Ivy Link

February 2013

Ivy Link

Student-driven Community Service Contributes to Fulfillment of University’s Mission

Cereal Drive

Make a guess as to how many boxes of cereal were collected by students. Email your guess to ivyLink@psu.edu.

Community service performed by Penn State Altoona students has become as large a part of the undergraduate experience as researching term papers, taking exams, and engaging in extracurricular activities.

Prior to the final week of classes during the 2012 fall semester, students donated approximately 740 boxes of cereal to a drive sponsored by Penn State Altoona’s Office of Student Life and Student Government Association. The initiative benefited St. Vincent DePaul Assumption Chapel Food Pantry in Altoona. Students, faculty, and staff also contributed an assortment of non-perishable food items.

Two other fall semester service projects were equally successful. Through the Angel Tree program benefiting Family Services Incorporated of Altoona, 150 toys and clothing items were distributed to fifty children throughout the community. Also, the Hurricane Sandy relief drive netted enough clothing and supplies to fill two vehicles that transported the items to impacted families in Newark, New Jersey.

Impressively, the cereal drive is just one of several dozen community service projects Penn State Altoona students have already adopted this academic year. Since classes began last August, students have contributed their time and talents to numerous projects benefitting charitable and non-profit organizations such as the Altoona Symphony Orchestra, Domestic Abuse Shelter, United Way of Blair County, Toys for Tots, Altoona Community Theatre, American Cancer Society, Habitat for Humanity, Penn State Interfraternity Council/Panhellenic Dance Marathon, and American Red Cross, to name but a few.

“From the minute our students walk on campus in the fall, we stress the importance of service through our Voluntoona program,” said Nikki Runzo, assistant director of Student Life. “During Voluntoona, approximately 800 freshmen, orientation leaders, and resident assistants participate in various community service projects. Our goal is for the students to give back to the community that gives so much to them. The best part about the program is when the students return to campus with big smiles on their faces, knowing they did something good. From there, it snowballs over the course of the year. This fall we had overwhelming support from the students for our cereal drive, hurricane relief efforts, and angel tree program. They really stepped up.”

As community service chair for Alpha Sigma Tau Sorority at Penn State Altoona, Mary Mulhollen organized and participated in over 2,000 hours of community service during the 2011-12 academic year. During the 2012 fall semester, nearly two dozen non-profit and charitable organizations on campus and in the community benefited from her efforts as an event leader and volunteer.

“Honestly, there has never been a time when I have wanted to turn down a volunteer opportunity,” said the senior from Johnstown, Pennsylvania. “I have always wanted to help others. So far I have dedicated the most time to animals and children. I have traveled to Nicaragua and Hawaii on service trips. There is no better feeling than receiving a look of appreciation or simply knowing that you made someone’s job, day, or life better because of something you personally did. “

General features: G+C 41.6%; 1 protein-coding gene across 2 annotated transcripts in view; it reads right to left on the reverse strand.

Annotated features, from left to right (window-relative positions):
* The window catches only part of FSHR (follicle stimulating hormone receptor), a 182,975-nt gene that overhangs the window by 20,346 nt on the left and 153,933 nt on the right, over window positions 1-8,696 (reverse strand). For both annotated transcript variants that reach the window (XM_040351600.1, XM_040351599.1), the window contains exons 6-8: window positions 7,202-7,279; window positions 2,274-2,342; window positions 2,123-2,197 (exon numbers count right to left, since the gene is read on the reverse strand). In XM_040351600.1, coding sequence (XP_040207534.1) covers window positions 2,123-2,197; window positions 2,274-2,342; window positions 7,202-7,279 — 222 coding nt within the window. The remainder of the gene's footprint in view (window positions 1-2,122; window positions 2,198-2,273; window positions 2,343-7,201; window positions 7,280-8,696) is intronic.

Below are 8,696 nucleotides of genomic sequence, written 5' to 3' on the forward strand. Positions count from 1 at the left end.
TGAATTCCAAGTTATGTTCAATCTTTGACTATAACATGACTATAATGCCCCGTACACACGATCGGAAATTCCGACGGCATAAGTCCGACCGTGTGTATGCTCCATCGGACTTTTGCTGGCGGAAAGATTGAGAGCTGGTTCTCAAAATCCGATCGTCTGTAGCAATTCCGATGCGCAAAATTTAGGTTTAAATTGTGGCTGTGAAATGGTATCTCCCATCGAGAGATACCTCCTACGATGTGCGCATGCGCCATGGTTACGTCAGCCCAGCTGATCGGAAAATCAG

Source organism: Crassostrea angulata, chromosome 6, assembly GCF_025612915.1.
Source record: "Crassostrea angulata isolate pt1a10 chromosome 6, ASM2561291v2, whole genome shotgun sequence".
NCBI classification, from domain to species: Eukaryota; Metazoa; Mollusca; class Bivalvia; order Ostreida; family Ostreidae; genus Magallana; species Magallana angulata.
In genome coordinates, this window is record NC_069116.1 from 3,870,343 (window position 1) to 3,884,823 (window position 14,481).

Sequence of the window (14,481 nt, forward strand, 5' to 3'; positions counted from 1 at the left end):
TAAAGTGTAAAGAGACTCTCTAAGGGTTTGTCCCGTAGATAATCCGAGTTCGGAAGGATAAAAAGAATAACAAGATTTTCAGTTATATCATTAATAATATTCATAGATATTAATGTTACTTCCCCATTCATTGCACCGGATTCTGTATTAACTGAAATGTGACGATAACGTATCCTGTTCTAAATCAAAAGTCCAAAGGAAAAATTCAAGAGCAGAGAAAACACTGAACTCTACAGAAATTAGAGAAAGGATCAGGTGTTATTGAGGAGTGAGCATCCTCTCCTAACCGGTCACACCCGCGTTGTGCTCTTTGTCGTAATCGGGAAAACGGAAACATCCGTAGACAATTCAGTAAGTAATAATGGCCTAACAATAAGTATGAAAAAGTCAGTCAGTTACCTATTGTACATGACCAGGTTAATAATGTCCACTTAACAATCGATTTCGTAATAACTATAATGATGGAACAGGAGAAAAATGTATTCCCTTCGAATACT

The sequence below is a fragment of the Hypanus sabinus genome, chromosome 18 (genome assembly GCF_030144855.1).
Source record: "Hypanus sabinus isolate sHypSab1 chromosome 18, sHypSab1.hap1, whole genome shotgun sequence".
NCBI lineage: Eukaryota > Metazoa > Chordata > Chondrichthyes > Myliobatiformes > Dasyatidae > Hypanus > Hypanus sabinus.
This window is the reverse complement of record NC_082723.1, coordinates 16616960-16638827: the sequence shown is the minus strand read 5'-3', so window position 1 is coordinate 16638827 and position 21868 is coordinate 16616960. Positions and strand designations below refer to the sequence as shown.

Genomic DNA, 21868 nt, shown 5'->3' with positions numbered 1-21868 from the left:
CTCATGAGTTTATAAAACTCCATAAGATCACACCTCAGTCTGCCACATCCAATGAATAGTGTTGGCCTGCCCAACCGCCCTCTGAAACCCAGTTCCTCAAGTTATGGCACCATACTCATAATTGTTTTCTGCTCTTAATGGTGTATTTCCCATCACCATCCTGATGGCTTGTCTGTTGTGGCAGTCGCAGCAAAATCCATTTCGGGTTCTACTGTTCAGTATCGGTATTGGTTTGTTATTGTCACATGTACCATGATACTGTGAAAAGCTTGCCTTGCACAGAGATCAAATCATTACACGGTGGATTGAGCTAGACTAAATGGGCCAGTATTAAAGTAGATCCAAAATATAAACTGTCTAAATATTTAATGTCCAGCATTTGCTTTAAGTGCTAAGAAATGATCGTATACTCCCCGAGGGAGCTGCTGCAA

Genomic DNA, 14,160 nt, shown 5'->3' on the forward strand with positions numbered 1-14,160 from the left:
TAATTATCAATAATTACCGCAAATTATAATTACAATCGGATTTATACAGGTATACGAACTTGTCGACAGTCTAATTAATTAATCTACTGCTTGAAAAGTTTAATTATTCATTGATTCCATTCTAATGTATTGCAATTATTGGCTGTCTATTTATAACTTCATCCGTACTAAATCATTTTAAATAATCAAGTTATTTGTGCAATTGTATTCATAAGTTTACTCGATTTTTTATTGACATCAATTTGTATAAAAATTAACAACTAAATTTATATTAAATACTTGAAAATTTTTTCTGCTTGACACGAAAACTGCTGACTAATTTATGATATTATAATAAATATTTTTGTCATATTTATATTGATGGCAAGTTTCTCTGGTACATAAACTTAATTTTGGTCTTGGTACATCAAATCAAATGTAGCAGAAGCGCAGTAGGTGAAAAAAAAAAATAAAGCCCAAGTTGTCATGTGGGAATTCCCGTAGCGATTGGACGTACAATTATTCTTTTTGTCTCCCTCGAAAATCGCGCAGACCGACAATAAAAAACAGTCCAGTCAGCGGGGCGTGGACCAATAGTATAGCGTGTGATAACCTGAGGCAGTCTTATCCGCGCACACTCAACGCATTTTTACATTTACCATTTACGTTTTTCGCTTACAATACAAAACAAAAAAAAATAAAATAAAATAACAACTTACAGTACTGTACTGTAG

In addition, Penn State Altoona’s Dance Marathon Committee annually ranks as a leader among the Penn State commonwealth campuses in the fundraising competition. Last year, the committee raised nearly $83,000. A record $10.6 million was raised by Penn State students in support of Thon 2012. A conservative estimate of service hours recorded by Penn State Altoona students during the 2011-12 academic year exceeded 3,400.

As a supplement to their classroom instruction, students enrolled in the Convergent Media Seminar class at Penn State Altoona advanced the communication program’s mission to work with the local community by creating three one-minute promotional videos for the Central Pennsylvania Humane Society. As their final project for the class, seniors Megan Riner, Samantha Fulare, and Adrian Shawley produced media content for the Humane Society’s Web site that showcases the facility, solicits support, and focuses on placement of the sheltered animals. The communications program has produced content for a variety of local non-profit organizations in the past, including the United Way of Blair County, Altoona Public Library, Hollidaysburg Area YMCA, and Operation Our Town.

“Service is a vital part of our University’s mission,” said Chancellor Lori J. Bechtel-Wherry. “Through their involvement in a vast array of community service projects and programs, our students are impacting the quality of life for countless individuals and families throughout our region and, in fact, in other countries when you consider their participation in service projects around the world. Our students are an example to all that the selfless actions of one person can make a tremendous difference. I am proud to say that I have witnessed that difference firsthand.”

Community service remained a focus on campus at the start of the 2013 spring semester as students participated in projects celebrating the life of Dr. Martin Luther King Jr. during the week of January 21-25. As they approach a new record for community service hours, Penn State Altoona students continue to distinguish themselves as humanitarians, servant leaders, engaged citizens, and caring friends of the college’s entire service area.